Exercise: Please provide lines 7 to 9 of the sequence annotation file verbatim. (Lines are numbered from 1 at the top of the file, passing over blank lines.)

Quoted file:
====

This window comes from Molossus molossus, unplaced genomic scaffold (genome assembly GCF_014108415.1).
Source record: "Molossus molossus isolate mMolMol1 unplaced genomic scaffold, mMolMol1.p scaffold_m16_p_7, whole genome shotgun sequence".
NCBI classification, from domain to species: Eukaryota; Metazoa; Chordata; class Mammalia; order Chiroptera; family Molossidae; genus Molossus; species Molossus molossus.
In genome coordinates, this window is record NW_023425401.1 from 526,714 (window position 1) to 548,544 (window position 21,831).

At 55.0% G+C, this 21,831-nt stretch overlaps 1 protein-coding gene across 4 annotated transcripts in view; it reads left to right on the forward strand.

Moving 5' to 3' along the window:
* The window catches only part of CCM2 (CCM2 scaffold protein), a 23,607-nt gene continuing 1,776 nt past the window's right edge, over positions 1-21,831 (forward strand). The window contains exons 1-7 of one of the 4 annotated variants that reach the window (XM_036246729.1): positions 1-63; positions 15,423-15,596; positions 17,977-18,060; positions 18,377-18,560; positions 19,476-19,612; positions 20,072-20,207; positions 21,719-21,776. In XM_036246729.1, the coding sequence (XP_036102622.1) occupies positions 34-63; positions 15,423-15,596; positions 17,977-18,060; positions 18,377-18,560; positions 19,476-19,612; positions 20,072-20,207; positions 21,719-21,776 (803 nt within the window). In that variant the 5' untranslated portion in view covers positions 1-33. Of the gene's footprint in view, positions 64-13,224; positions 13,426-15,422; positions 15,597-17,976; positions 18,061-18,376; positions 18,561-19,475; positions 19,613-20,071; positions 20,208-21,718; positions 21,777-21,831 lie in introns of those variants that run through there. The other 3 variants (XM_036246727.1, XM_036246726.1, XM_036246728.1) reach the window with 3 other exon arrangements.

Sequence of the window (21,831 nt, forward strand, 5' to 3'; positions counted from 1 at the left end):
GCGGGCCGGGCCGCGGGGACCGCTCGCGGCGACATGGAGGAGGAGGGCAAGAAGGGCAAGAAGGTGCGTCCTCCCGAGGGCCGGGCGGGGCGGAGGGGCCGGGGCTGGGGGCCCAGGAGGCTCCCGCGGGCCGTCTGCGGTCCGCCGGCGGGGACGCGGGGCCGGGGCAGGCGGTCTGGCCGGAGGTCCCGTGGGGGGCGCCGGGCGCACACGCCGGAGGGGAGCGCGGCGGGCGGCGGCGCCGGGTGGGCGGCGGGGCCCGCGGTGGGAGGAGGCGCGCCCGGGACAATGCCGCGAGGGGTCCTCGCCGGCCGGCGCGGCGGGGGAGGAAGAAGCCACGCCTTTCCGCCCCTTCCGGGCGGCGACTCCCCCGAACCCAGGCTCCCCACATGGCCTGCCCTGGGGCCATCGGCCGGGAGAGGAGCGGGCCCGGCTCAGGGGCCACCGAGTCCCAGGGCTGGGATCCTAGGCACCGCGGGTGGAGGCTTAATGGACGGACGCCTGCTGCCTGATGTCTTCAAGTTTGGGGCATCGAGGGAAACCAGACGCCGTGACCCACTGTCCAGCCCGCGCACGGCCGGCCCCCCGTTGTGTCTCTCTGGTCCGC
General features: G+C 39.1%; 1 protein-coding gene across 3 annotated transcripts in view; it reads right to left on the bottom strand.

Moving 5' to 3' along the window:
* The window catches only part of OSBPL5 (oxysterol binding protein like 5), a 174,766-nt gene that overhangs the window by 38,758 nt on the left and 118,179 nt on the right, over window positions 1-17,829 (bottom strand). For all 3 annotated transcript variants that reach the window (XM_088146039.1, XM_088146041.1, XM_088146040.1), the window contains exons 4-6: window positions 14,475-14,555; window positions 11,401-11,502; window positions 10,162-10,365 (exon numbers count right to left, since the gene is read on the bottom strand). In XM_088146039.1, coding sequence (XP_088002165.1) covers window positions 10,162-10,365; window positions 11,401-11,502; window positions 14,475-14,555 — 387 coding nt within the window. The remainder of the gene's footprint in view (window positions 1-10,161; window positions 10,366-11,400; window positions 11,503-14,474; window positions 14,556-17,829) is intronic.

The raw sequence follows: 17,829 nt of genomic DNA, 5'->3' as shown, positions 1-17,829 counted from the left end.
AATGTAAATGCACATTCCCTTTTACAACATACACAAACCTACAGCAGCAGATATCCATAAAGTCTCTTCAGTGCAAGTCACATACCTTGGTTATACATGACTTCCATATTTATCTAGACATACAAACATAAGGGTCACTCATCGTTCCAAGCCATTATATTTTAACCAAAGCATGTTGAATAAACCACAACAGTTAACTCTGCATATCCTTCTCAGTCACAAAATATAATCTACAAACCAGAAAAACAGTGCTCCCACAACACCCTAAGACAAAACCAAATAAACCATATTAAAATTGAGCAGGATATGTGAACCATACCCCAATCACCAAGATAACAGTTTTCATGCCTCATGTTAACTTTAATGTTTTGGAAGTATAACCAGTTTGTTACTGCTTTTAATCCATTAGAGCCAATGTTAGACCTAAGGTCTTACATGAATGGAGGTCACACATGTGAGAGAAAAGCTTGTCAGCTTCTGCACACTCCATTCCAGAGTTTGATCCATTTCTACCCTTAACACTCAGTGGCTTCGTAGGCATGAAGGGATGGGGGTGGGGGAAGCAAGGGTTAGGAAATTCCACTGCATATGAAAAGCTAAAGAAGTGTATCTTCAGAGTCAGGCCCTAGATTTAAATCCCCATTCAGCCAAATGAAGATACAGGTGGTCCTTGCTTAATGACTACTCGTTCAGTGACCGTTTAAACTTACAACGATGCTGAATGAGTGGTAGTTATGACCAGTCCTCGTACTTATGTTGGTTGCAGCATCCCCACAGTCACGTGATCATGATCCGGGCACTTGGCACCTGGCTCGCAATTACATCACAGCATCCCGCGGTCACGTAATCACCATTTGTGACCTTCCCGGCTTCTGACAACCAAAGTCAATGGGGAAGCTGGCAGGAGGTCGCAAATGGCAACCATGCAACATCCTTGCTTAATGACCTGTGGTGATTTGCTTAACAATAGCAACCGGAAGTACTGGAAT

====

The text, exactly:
* The window catches only part of CCM2 (CCM2 scaffold protein), a 23,607-nt gene continuing 1,776 nt past the window's right edge, over positions 1-21,831 (forward strand). The window contains exons 1-7 of one of the 4 annotated variants that reach the window (XM_036246729.1): positions 1-63; positions 15,423-15,596; positions 17,977-18,060; positions 18,377-18,560; positions 19,476-19,612; positions 20,072-20,207; positions 21,719-21,776. In XM_036246729.1, the coding sequence (XP_036102622.1) occupies positions 34-63; positions 15,423-15,596; positions 17,977-18,060; positions 18,377-18,560; positions 19,476-19,612; positions 20,072-20,207; positions 21,719-21,776 (803 nt within the window). In that variant the 5' untranslated portion in view covers positions 1-33. Of the gene's footprint in view, positions 64-13,224; positions 13,426-15,422; positions 15,597-17,976; positions 18,061-18,376; positions 18,561-19,475; positions 19,613-20,071; positions 20,208-21,718; positions 21,777-21,831 lie in introns of those variants that run through there. The other 3 variants (XM_036246727.1, XM_036246726.1, XM_036246728.1) reach the window with 3 other exon arrangements.

Sequence of the window (21,831 nt, forward strand, 5' to 3'; positions counted from 1 at the left end):
GCGGGCCGGGCCGCGGGGACCGCTCGCGGCGACATGGAGGAGGAGGGCAAGAAGGGCAAGAAGGTGCGTCCTCCCGAGGGCCGGGCGGGGCGGAGGGGCCGGGGCTGGGGGCCCAGGAGGCTCCCGCGGGCCGTCTGCGGTCCGCCGGCGGGGACGCGGGGCCGGGGCAGGCGGTCTGGCCGGAGGTCCCGTGGGGGGCGCCGGGCGCACACGCCGGAGGGGAGCGCGGCGGGCGGCGGCGCCGGGTGGGCGGCGGGGCCCGCGGTGGGAGGAGGCGCGCCCGGGACAATGCCGCGAGGGGTCCTCGCCGGCCGGCGCGGCGGGGGAGGAAGAAGCCACGCCTTTCCGCCCCTTCCGGGCGGCGACTCCCCCGAACCCAGGCTCCCCACATGGCCTGCCCTGGGGCCATCGGCCGGGAGAGGAGCGGGCCCGGCTCAGGGGCCACCGAGTCCCAGGGCTGGGATCCTAGGCACCGCGGGTGGAGGCTTAATGGACGGACGCCTGCTGCCTGATGTCTTCAAGTTTGGGGCATCGAGGGAAACCAGACGCCGTGACCCACTGTCCAGCCCGCGCACGGCCGGCCCCCCGTTGTGTCTCTCTGGTCCGC